Assessment of the Breach or Breaches of Fiduciary Duty

There are certain instances when the timing and amount of initial damages from the breach of fiduciary duty is disputed.

Take, for instance. a claim of a breach of fiduciary duty due to a concentrated stock position. Typically, the stock position becomes concentrated because the investment outperforms the rest of the portfolio. If the portfolio does not have established rules for trading a concentrated stock position, it may be difficult for plaintiffs and defendants to agree upon a sale date, sale price, and percentage of the concentrated position sold. This variable alone can greatly influence the estimate of economic damages. The variation and the assessment of the initial breach of fiduciary duty adds to the overall complexity of the damages analysis.

Investment Suitability/Asset Allocation

The asset allocation decision is typically the greatest factor in determining the returns on a portfolio. Therefore, it is no surprise that the asset allocation decision is often contested in breach of fiduciary duty lawsuits.

Generally, investment portfolios with thorough, well-defined investment objectives and constraints provide acceptable asset allocation ranges. For instance, an asset allocation range could be:

  • Cash and money market funds: 0–10 percent
  • Fixed income securities: 40–50 percent
  • Equity securities: 40–60 percent

In this simplified example, the damages analyst would likely create several but for investment portfolios with different asset allocations within the specified bands to assess a range of reasonable investment returns. In situations where there is (1) lack of clarity in portfolio governing documents and/or (2) a broad investment mandate, the range of asset allocation and investment suitability is much broader. In these instances, the range of economic damages for the but for investment portfolios can be extensive.

An additional consideration in the construction of the but for investment portfolio is the investment suitability and asset allocation may change over the economic damages period as investment goals and risk change. This consideration further complicates the construction of the but for investment portfolio.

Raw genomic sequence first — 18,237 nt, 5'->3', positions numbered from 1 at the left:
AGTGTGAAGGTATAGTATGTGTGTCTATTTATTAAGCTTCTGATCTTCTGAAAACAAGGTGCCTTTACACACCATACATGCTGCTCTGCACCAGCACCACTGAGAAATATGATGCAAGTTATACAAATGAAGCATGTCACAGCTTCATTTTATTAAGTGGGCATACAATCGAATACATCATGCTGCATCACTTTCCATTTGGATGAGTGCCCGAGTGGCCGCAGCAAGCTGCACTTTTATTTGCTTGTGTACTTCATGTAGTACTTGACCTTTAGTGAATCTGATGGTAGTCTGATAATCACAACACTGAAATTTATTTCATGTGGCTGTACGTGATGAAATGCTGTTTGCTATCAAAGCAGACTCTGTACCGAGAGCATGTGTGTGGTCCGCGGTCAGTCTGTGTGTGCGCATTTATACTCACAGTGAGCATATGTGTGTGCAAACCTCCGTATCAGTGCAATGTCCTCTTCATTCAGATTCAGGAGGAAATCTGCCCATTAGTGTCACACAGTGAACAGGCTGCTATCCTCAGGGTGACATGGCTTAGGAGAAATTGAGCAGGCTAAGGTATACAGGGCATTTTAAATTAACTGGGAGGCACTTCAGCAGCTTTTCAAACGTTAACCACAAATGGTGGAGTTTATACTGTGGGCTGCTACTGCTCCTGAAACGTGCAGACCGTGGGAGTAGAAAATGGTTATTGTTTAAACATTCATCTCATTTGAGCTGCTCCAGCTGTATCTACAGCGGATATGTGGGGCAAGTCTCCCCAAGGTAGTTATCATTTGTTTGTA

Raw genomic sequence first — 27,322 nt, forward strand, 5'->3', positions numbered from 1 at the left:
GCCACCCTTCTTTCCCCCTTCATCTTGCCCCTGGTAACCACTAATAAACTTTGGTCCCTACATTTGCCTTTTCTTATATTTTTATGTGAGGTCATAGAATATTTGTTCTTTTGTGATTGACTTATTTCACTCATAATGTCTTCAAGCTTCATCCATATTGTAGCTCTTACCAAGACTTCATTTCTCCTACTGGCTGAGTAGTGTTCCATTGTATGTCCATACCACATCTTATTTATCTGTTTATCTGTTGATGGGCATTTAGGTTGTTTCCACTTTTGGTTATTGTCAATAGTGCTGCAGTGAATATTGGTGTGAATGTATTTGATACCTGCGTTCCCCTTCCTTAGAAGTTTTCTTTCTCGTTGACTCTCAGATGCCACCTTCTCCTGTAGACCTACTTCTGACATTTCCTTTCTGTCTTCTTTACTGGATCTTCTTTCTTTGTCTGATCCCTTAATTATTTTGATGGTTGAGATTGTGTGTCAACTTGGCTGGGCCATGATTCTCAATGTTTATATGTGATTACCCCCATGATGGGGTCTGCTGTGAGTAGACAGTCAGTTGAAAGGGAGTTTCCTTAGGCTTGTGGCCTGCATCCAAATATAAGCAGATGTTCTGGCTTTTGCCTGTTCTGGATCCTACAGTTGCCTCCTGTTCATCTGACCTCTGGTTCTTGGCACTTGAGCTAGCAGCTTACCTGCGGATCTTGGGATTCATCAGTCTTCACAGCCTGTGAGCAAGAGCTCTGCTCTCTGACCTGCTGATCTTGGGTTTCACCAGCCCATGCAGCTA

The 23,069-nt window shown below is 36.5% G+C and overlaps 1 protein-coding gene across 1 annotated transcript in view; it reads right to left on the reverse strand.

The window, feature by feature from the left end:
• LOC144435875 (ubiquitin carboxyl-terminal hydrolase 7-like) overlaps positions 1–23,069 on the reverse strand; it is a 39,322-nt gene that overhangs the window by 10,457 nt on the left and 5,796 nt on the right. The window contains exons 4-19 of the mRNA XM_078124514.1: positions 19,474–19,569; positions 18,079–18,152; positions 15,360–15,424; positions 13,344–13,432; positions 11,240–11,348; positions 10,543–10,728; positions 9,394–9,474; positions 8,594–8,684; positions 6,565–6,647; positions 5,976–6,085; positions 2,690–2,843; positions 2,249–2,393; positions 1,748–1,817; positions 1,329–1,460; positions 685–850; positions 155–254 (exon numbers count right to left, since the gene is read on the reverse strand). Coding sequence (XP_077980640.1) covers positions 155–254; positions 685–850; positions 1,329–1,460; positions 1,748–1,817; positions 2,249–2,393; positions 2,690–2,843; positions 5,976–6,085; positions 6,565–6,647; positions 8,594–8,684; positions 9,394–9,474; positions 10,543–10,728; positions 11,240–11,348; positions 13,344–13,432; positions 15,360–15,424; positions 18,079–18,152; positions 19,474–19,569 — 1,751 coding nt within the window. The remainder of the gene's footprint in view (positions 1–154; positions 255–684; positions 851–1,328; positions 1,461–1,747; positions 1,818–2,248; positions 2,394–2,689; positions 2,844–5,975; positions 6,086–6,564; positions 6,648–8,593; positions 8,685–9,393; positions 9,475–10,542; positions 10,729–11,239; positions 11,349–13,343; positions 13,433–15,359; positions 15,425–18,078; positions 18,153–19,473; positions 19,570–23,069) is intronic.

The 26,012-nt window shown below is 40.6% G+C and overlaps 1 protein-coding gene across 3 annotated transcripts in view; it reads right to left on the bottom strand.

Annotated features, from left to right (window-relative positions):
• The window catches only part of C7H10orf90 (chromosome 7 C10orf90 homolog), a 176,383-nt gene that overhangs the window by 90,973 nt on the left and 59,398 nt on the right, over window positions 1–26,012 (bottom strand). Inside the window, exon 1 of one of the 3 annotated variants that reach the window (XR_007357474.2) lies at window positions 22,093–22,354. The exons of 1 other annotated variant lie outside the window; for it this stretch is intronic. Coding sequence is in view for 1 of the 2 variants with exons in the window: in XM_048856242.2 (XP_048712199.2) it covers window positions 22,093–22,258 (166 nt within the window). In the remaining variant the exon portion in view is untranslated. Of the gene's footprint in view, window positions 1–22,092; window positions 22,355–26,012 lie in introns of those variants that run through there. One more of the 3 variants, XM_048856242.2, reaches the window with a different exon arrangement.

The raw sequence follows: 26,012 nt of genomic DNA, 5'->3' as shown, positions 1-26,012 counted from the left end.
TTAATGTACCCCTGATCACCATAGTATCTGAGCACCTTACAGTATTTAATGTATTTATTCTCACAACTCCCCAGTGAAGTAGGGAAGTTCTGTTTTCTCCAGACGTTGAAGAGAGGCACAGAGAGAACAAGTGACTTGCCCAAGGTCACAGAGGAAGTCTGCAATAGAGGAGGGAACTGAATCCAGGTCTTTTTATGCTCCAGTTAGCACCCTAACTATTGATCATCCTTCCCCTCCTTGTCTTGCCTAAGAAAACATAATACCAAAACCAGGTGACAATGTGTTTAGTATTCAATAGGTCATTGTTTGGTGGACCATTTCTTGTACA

Tax Considerations

Tax status of the trust needs to be considered over the entire economic damages period. The damages analyst may need to understand if there are any specific tax considerations in the disputed portfolio and incorporate certain tax strategies in the but for investment portfolio.

The tax profiles and characteristics of portfolios are generally in line with the tax profiles and characteristics of their trust beneficiaries. Therefore, it is important for the damages expert to consider not only the tax profile and characteristics of the but for investment portfolio, but also the tax profile and characteristics of the beneficiaries. Some of the factors that make up a tax profile are income level, adjustments to taxable income, exemptions and tax deductions, tax credits, and filing status. One thing for a damages analyst to note is that the tax profile of the but for investment portfolio may change over the economic damages period, similar to the changing tax profiles of the beneficiary over their lives.

Depending on the length of the economic damages period, the tax treatment for investment asset classes and tax environment for trust beneficiaries may change. This further complicates the but for investment portfolio analysis.

Treatment of Investment Portfolio Cash Flow

During the life of an investment portfolio, the investment portfolio will produce a level of cash flow from dividends, coupon payments, and distributions from its investments. The investment portfolio may distribute this income to beneficiaries, reinvest the income, or a combination of the two.